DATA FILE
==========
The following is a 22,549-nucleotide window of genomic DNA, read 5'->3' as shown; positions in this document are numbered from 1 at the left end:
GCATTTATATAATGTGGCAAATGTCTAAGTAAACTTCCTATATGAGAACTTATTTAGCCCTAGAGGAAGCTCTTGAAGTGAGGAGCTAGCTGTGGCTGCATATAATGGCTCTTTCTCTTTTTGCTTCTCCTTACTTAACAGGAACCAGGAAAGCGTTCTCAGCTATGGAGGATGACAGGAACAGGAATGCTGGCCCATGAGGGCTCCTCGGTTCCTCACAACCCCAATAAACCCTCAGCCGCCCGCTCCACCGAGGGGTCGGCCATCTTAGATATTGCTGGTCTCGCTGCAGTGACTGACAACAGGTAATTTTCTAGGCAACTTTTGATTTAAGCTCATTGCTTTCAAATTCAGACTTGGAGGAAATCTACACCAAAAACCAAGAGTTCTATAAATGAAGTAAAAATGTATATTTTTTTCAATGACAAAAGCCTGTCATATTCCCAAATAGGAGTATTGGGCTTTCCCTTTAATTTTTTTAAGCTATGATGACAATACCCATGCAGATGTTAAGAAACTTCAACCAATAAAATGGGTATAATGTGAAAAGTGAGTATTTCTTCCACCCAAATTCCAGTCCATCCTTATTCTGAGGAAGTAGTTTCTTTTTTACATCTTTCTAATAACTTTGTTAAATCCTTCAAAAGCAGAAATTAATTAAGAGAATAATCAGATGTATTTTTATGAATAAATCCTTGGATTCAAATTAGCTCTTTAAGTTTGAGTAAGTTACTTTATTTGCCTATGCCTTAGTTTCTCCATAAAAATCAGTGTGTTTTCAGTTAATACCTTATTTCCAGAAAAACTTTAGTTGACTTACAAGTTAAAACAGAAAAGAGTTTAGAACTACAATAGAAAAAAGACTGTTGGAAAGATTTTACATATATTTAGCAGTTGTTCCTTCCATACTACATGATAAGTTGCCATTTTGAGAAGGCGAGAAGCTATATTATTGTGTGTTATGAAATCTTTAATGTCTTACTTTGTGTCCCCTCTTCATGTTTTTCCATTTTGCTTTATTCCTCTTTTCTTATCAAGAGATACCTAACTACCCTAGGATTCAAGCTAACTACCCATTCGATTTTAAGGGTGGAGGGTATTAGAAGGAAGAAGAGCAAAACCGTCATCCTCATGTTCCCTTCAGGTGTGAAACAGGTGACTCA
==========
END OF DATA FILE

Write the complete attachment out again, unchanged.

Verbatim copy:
The following is a 22,549-nucleotide window of genomic DNA, read 5'->3' as shown; positions in this document are numbered from 1 at the left end:
GCATTTATATAATGTGGCAAATGTCTAAGTAAACTTCCTATATGAGAACTTATTTAGCCCTAGAGGAAGCTCTTGAAGTGAGGAGCTAGCTGTGGCTGCATATAATGGCTCTTTCTCTTTTTGCTTCTCCTTACTTAACAGGAACCAGGAAAGCGTTCTCAGCTATGGAGGATGACAGGAACAGGAATGCTGGCCCATGAGGGCTCCTCGGTTCCTCACAACCCCAATAAACCCTCAGCCGCCCGCTCCACCGAGGGGTCGGCCATCTTAGATATTGCTGGTCTCGCTGCAGTGACTGACAACAGGTAATTTTCTAGGCAACTTTTGATTTAAGCTCATTGCTTTCAAATTCAGACTTGGAGGAAATCTACACCAAAAACCAAGAGTTCTATAAATGAAGTAAAAATGTATATTTTTTTCAATGACAAAAGCCTGTCATATTCCCAAATAGGAGTATTGGGCTTTCCCTTTAATTTTTTTAAGCTATGATGACAATACCCATGCAGATGTTAAGAAACTTCAACCAATAAAATGGGTATAATGTGAAAAGTGAGTATTTCTTCCACCCAAATTCCAGTCCATCCTTATTCTGAGGAAGTAGTTTCTTTTTTACATCTTTCTAATAACTTTGTTAAATCCTTCAAAAGCAGAAATTAATTAAGAGAATAATCAGATGTATTTTTATGAATAAATCCTTGGATTCAAATTAGCTCTTTAAGTTTGAGTAAGTTACTTTATTTGCCTATGCCTTAGTTTCTCCATAAAAATCAGTGTGTTTTCAGTTAATACCTTATTTCCAGAAAAACTTTAGTTGACTTACAAGTTAAAACAGAAAAGAGTTTAGAACTACAATAGAAAAAAGACTGTTGGAAAGATTTTACATATATTTAGCAGTTGTTCCTTCCATACTACATGATAAGTTGCCATTTTGAGAAGGCGAGAAGCTATATTATTGTGTGTTATGAAATCTTTAATGTCTTACTTTGTGTCCCCTCTTCATGTTTTTCCATTTTGCTTTATTCCTCTTTTCTTATCAAGAGATACCTAACTACCCTAGGATTCAAGCTAACTACCCATTCGATTTTAAGGGTGGAGGGTATTAGAAGGAAGAAGAGCAAAACCGTCATCCTCATGTTCCCTTCAGGTGTGAAACAGGTGACTCA